Strophanthus kombe or Arrow Poison Tree grows in the hot lowlands of Zimbabwe with high humidity during the summer months. It is part of the genus Strophanthus which contains approximately 38 species. Strophanthus kombe is found in thicket-like forests of low height, where Acacia, Baobab and Monkey Orange trees commonly occur, or in dense under-storey. Strophanthus kombe climbs up the highest trees and hangs from one tree to another like a bush-vine. Most recognizable are its yellow-orange flowers, which have characteristic “petal tails” up to 17 cm long, from which it derives its name – strophos anthos – “twisted cord flower”.

Strophanthus kombe flowers before the rainy season prior and during leaf development. In forests, you often find two or more (up to nine) stems growing from the rootstock. The stem, twigs and pods have characteristic lenticels. Buds sit cross-opposite on branches and twigs. The bark of the young shoot is first green, later reddish-brown with velvety hair; in the second year the bark turns grey and feels corky. The leaves are large, with bristly hair on both sides and feel rough like sand paper; the dark green colour is characteristic, the bottom being brighter than the top. The fruit is elongated (about arm-length); the pods sit in pairs on a stalk, branching off the previous year’s twigs or older ones. The pods are brown when fresh and covered with almost white lenticels; the fruit have a characteristic tip, which can vary in shape and which differs from all other Strophanthus species.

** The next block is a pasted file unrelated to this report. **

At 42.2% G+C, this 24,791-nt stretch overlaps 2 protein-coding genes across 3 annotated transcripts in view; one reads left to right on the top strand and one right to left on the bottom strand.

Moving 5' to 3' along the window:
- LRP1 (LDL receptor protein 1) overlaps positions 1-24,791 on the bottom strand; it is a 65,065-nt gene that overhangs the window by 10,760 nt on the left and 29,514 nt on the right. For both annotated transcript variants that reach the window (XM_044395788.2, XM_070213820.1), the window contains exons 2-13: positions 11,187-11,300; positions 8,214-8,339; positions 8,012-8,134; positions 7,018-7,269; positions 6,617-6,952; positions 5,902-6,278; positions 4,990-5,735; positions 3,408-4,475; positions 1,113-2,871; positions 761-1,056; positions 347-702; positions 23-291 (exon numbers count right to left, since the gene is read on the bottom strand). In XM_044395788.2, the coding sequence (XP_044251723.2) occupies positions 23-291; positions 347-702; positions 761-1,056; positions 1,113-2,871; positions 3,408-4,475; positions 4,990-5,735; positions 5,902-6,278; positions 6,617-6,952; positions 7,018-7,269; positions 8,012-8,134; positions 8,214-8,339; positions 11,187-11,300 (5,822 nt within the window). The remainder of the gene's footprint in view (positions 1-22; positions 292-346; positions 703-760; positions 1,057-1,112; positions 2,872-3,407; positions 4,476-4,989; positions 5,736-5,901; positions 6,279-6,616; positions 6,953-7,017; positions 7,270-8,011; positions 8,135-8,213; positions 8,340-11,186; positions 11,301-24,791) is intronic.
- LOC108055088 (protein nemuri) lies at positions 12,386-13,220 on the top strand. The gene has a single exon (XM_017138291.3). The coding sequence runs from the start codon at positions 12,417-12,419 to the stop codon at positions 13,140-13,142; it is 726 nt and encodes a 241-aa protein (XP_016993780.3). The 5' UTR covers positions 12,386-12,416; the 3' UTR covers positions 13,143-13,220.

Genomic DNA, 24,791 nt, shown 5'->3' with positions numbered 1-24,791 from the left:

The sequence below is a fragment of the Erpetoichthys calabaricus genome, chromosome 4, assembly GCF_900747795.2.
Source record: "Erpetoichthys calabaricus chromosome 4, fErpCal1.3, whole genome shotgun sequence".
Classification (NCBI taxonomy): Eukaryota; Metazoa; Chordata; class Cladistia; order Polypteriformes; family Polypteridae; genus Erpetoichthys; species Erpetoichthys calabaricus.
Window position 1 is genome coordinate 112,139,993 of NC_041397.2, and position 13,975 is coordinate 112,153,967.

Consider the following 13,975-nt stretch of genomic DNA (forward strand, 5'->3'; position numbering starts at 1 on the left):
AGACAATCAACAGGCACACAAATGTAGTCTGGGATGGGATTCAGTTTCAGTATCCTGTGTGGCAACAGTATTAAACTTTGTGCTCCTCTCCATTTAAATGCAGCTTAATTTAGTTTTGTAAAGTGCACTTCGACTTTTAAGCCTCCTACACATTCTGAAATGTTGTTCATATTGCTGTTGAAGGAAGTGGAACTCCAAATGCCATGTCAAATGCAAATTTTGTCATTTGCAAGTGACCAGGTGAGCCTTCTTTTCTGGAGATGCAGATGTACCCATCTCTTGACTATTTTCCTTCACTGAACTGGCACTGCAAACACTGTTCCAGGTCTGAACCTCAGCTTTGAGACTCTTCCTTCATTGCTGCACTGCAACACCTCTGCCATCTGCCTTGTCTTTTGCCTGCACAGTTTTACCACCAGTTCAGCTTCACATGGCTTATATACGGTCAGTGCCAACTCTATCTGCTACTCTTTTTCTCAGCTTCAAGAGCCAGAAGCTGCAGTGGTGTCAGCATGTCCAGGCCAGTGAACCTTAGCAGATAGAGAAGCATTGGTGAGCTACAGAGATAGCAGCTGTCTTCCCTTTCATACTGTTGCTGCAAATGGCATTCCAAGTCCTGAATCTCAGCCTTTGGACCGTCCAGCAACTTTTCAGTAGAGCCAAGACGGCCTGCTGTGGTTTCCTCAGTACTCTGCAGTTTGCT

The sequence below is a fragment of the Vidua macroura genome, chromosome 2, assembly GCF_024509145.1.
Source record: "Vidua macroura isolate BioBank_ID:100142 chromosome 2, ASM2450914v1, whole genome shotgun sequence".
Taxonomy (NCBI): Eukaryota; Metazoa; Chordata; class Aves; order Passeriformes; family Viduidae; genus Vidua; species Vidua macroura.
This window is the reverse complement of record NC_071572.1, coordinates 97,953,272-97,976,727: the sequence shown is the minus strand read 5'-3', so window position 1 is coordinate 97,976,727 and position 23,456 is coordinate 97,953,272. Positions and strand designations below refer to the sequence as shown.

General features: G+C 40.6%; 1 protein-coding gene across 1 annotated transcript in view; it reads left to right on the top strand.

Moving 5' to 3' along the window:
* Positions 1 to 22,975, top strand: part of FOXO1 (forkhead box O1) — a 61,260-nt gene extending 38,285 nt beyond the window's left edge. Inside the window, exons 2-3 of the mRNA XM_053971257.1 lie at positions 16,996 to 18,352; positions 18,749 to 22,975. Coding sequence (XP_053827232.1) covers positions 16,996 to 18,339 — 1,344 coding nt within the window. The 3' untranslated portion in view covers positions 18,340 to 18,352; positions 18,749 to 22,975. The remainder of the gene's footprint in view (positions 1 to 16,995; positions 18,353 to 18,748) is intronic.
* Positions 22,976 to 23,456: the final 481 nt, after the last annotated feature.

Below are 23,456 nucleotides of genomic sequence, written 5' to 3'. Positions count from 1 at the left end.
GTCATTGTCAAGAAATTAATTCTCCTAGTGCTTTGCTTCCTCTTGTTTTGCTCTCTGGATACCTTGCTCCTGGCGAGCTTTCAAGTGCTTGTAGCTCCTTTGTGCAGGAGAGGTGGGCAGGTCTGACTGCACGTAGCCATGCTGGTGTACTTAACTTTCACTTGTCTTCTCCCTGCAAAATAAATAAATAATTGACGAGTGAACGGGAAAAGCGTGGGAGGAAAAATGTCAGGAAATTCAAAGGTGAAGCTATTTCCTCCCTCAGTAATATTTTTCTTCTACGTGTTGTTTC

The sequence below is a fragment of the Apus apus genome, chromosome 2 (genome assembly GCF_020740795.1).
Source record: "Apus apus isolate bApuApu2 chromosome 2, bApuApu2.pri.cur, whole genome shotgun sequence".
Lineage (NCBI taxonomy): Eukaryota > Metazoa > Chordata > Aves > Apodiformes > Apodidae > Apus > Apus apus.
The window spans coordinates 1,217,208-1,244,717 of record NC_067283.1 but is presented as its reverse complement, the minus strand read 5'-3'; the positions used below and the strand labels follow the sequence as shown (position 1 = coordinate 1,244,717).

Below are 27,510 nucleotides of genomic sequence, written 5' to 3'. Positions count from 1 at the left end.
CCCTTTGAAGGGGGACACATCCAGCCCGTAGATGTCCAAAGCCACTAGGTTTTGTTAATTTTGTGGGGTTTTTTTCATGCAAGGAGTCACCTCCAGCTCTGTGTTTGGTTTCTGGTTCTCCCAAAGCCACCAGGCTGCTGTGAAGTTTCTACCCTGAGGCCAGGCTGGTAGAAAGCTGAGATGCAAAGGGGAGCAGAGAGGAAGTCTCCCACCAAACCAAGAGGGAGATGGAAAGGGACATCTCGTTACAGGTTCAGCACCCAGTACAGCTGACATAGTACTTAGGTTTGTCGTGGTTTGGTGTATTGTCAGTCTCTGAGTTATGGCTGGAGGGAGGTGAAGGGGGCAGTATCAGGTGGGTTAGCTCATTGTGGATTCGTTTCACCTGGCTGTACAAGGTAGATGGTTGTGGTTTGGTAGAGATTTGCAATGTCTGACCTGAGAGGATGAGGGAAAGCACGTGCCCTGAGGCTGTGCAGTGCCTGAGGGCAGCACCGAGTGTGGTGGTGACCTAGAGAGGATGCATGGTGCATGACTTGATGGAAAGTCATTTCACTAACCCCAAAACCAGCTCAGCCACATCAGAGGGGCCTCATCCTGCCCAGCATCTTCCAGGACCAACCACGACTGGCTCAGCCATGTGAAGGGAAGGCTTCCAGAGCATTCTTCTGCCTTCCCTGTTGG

What is it used for?

Both the seeds and roots of the plant have been used traditionally for thousands of years by many African peoples as the principal ingredient in arrow poison. Today, the seeds are used pharmaceutically for patients with certain heart conditions that affect blood circulation. This plant was inadvertently used as a medical experiment by Sir John Kirk, a nineteenth century plant explorer who brought back specimens of Strophanthus kombe for the Royal Botanical Gardens at Kew in London. Some of the plant’s juice accidentally landed on his toothbrush. After brushing his teeth he reported a quick drop in his heart rate. In fact, Strophantus kombe contains a cardiac glycoside which directly affects the heart. As ordinarily administered, the drug acts on the heart before influencing any other organ or tissue. Often no other action can be observed. It is used to produce the drug Ouabain which is taken as a cardiac stimulant to treat heart failure, and is similar to the drug Digoxin produced from Digitalis purpurea. Strophantus kombe has been used for two extremes: ending a life and saving a life, so proper dosage is crucial when using this plant medicinally.